Livable_Cities_map

No. 1 ‘Lowest Drunk Driving Fatality Rate in TX’

According to a study by Sutliff & Stout, an injury and accident law firm, Flower Mound ranks No. 1 on the “Lowest Drunk Driving Fatality Rate” in Texas. Researchers used Texas Department of Transportation data to determine the number of alcohol related crashes from 2013 to 2017 for cities with a population of 50,000 or more. Once they were able to determine the average number of drunk driving fatalities each year for a given city, they divided that by the total population, then by 100,000 to determine drunk driving fatalities per 100,000 residents. Flower Mound ranks 0.28 drunk driving deaths per 100,000 residents each year, followed by North Richland Hills at No. 2 with 0.29, and Frisco at No. 3 with a score of 0.51. The Texas City with the highest drunk driving fatality rate is Odessa with 6.26 annual drunk driving deaths per 100,000 residents. The full study can be found here.

No. 6 ‘Best Place to Visit in U.S.’

Travel website Livability.com, ranked Flower Mound No. 6 on its national list of “Best Places to Visit” after examining 2,000 small and mid-sized cities. Criteria examined by analysts included the community’s entertainment industry, cultural offerings, golf courses and parks, ease of transportation, crime rate, and climate. Flower Mound is the only Texas community to make the top 10, praised for outdoor recreation opportunities provided by the many parks and trails, Bridlewood Golf Club, Tour 18 Dallas, and the Community Activity Center just to name a few. The article also noted the River Walk development as an amenity to look forward to when construction is complete. Newport Beach, CA took the No. 1 spot on this list. The full study can be found here.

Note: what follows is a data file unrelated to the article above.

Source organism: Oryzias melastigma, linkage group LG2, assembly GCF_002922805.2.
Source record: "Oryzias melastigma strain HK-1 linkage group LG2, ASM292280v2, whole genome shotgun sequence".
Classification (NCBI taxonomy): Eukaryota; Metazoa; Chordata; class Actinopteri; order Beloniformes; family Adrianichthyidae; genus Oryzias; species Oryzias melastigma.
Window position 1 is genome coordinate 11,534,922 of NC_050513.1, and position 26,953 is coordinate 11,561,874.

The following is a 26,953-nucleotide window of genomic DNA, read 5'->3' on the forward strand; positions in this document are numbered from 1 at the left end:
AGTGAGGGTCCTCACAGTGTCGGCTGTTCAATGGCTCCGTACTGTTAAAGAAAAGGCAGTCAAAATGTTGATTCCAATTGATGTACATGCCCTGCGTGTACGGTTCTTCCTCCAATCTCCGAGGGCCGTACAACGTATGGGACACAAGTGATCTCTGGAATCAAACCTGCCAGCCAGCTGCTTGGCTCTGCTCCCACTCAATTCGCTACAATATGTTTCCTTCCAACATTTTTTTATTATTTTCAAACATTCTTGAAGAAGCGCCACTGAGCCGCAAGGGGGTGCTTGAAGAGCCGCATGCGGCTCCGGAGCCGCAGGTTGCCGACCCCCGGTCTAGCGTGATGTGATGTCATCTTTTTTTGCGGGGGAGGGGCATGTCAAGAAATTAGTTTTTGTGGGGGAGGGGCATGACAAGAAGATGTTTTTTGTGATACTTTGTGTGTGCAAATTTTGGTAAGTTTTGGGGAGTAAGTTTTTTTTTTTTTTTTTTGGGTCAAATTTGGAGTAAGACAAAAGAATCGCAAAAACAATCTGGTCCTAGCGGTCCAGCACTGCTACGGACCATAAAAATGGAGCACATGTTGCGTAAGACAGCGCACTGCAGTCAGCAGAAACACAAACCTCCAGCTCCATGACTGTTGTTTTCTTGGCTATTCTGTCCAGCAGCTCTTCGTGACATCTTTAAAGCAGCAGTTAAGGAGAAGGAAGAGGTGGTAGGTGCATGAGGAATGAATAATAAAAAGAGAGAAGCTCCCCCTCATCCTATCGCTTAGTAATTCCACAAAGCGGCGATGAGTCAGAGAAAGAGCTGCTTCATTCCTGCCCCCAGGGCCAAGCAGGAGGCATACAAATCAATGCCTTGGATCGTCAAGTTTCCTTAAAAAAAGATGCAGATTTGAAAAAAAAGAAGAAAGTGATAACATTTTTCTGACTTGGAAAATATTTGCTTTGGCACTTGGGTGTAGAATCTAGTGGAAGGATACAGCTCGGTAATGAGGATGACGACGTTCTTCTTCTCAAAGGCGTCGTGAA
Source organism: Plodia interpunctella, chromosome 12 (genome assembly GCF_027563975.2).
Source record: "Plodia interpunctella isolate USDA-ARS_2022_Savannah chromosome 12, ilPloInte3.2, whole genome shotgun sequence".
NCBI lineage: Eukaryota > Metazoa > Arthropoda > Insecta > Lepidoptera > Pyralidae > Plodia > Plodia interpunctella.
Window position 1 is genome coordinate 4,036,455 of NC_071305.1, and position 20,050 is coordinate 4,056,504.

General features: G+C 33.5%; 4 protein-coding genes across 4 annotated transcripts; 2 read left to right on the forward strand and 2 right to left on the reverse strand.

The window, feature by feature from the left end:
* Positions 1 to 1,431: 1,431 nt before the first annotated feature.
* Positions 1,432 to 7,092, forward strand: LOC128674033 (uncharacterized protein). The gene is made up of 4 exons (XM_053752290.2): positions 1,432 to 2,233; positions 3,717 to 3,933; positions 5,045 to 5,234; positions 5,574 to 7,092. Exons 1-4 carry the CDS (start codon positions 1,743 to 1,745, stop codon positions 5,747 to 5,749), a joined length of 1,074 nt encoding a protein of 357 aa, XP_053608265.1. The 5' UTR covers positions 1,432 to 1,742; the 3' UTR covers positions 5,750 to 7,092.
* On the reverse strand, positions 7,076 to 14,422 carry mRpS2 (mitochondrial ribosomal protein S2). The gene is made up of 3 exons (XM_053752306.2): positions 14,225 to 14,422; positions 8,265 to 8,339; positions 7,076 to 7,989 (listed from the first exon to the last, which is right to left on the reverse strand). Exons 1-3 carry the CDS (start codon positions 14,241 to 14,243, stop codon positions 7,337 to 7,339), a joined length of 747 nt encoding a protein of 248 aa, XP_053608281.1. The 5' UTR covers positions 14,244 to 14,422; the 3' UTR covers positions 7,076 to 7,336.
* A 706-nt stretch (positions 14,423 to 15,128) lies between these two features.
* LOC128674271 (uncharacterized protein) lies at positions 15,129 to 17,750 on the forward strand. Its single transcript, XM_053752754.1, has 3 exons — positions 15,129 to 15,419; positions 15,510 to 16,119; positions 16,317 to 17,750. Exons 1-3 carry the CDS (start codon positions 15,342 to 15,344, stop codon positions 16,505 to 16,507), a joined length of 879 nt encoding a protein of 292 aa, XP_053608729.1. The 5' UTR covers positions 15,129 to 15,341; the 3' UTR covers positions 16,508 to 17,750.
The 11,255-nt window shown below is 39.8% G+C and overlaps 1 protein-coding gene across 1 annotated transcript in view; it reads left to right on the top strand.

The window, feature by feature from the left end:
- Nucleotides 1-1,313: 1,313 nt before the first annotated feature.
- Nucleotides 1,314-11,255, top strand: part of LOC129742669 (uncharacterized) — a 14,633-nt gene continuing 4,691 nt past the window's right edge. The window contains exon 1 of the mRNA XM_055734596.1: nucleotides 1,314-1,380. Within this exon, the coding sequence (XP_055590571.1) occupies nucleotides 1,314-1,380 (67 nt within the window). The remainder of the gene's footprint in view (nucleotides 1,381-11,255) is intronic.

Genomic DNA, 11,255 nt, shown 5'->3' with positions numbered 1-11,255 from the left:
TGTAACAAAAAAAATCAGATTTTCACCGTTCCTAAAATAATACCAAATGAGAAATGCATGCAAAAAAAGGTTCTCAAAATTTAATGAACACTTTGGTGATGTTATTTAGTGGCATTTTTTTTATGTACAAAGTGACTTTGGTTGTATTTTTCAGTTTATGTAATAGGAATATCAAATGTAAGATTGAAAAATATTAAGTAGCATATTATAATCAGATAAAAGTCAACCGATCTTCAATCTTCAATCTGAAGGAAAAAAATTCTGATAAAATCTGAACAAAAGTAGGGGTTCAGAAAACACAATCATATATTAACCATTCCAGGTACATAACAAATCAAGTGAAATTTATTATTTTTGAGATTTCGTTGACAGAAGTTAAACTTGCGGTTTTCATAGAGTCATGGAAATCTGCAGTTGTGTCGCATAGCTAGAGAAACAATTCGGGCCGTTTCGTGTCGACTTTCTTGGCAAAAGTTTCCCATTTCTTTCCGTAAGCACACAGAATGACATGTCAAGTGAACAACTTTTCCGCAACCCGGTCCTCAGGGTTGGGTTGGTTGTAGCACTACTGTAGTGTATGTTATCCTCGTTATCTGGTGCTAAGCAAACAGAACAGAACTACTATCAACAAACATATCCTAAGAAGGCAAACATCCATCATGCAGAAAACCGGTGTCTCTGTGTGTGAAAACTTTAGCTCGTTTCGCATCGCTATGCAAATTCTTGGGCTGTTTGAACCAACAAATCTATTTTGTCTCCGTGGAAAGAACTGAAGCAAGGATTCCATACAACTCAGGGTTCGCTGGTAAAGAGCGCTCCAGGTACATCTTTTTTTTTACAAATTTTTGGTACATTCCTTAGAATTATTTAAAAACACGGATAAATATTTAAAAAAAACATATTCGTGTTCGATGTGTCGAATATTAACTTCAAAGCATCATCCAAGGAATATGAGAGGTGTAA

No. 10 Safest City in Texas

According to HomeSnacks.net, a website that combines data about U.S. cities into bite-sized articles, Flower Mound is the No. 10 safest city in Texas. With the largest population of any city ranking in the top 30, Flower Mound had low scores in both violent crimes per capita and property crimes per capita.To complete the study, HomeSnacks analyzed 331 cities in Texas with a population of more than 5,000 using the latest FBI crime data. To learn more, please visit https://www.homesnacks.net/cities/safest-places-in-texas/.


Comment: The weather sucks in Texas.

Yes, it does. I agree. This is just something we have to live with.


Comment: Texas is different than California politically.

Yes, it is. This can be good or bad depending on where you sit politically.

According to bestplaces.net (you can click on this link and change the city to one you are interested in):

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In the Dallas-Fort Worth Metroplex approximately 42% are Democrats and 57% are Republicans, which is more level (15%) than the 76% Democrats and 20% Republicans (56%) in the Santa Cruz-Watsonville Metro. There is a shift in the opposite direction, but still more level in the DFW Metro area. Which ever way you lean, you will be able to find people with common beliefs in the DFW Metroplex.


Closing remarks:

We have been here in Texas for about three years and we still love it.

Check us out on the Canyon Falls Community blog.